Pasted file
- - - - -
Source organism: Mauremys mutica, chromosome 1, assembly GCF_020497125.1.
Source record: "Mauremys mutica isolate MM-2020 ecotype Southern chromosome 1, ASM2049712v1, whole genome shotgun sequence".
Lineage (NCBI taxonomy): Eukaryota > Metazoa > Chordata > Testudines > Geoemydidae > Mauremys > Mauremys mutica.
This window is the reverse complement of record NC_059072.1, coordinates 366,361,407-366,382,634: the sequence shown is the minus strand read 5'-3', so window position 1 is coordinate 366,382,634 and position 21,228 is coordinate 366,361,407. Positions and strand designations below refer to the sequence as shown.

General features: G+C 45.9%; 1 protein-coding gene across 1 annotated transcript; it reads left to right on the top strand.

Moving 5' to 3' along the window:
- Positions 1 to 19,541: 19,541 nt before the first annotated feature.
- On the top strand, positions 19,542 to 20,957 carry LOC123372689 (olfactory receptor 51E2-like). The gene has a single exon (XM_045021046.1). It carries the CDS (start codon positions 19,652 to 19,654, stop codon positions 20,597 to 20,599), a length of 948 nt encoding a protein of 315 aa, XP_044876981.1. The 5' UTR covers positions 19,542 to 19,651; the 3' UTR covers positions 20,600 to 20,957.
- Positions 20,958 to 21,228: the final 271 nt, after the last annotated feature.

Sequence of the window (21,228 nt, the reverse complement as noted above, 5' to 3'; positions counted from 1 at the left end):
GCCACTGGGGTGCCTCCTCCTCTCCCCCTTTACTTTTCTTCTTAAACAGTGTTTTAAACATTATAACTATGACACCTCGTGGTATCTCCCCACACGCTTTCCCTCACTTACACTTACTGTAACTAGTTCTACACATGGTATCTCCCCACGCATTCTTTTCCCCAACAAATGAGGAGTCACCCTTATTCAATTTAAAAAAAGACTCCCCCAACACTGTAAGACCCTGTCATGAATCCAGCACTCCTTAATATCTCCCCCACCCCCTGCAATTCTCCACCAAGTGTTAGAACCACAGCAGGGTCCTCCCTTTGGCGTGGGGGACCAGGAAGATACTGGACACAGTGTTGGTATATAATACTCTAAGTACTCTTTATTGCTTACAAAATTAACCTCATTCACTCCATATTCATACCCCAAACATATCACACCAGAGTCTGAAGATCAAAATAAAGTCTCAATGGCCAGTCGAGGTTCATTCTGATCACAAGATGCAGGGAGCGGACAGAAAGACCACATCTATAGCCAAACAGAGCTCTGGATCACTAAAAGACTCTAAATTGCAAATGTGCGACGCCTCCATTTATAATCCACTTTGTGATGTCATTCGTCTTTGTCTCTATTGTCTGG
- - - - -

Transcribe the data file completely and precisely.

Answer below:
Source organism: Mauremys mutica, chromosome 1, assembly GCF_020497125.1.
Source record: "Mauremys mutica isolate MM-2020 ecotype Southern chromosome 1, ASM2049712v1, whole genome shotgun sequence".
Lineage (NCBI taxonomy): Eukaryota > Metazoa > Chordata > Testudines > Geoemydidae > Mauremys > Mauremys mutica.
This window is the reverse complement of record NC_059072.1, coordinates 366,361,407-366,382,634: the sequence shown is the minus strand read 5'-3', so window position 1 is coordinate 366,382,634 and position 21,228 is coordinate 366,361,407. Positions and strand designations below refer to the sequence as shown.

General features: G+C 45.9%; 1 protein-coding gene across 1 annotated transcript; it reads left to right on the top strand.

Moving 5' to 3' along the window:
- Positions 1 to 19,541: 19,541 nt before the first annotated feature.
- On the top strand, positions 19,542 to 20,957 carry LOC123372689 (olfactory receptor 51E2-like). The gene has a single exon (XM_045021046.1). It carries the CDS (start codon positions 19,652 to 19,654, stop codon positions 20,597 to 20,599), a length of 948 nt encoding a protein of 315 aa, XP_044876981.1. The 5' UTR covers positions 19,542 to 19,651; the 3' UTR covers positions 20,600 to 20,957.
- Positions 20,958 to 21,228: the final 271 nt, after the last annotated feature.

Sequence of the window (21,228 nt, the reverse complement as noted above, 5' to 3'; positions counted from 1 at the left end):
GCCACTGGGGTGCCTCCTCCTCTCCCCCTTTACTTTTCTTCTTAAACAGTGTTTTAAACATTATAACTATGACACCTCGTGGTATCTCCCCACACGCTTTCCCTCACTTACACTTACTGTAACTAGTTCTACACATGGTATCTCCCCACGCATTCTTTTCCCCAACAAATGAGGAGTCACCCTTATTCAATTTAAAAAAAGACTCCCCCAACACTGTAAGACCCTGTCATGAATCCAGCACTCCTTAATATCTCCCCCACCCCCTGCAATTCTCCACCAAGTGTTAGAACCACAGCAGGGTCCTCCCTTTGGCGTGGGGGACCAGGAAGATACTGGACACAGTGTTGGTATATAATACTCTAAGTACTCTTTATTGCTTACAAAATTAACCTCATTCACTCCATATTCATACCCCAAACATATCACACCAGAGTCTGAAGATCAAAATAAAGTCTCAATGGCCAGTCGAGGTTCATTCTGATCACAAGATGCAGGGAGCGGACAGAAAGACCACATCTATAGCCAAACAGAGCTCTGGATCACTAAAAGACTCTAAATTGCAAATGTGCGACGCCTCCATTTATAATCCACTTTGTGATGTCATTCGTCTTTGTCTCTATTGTCTGG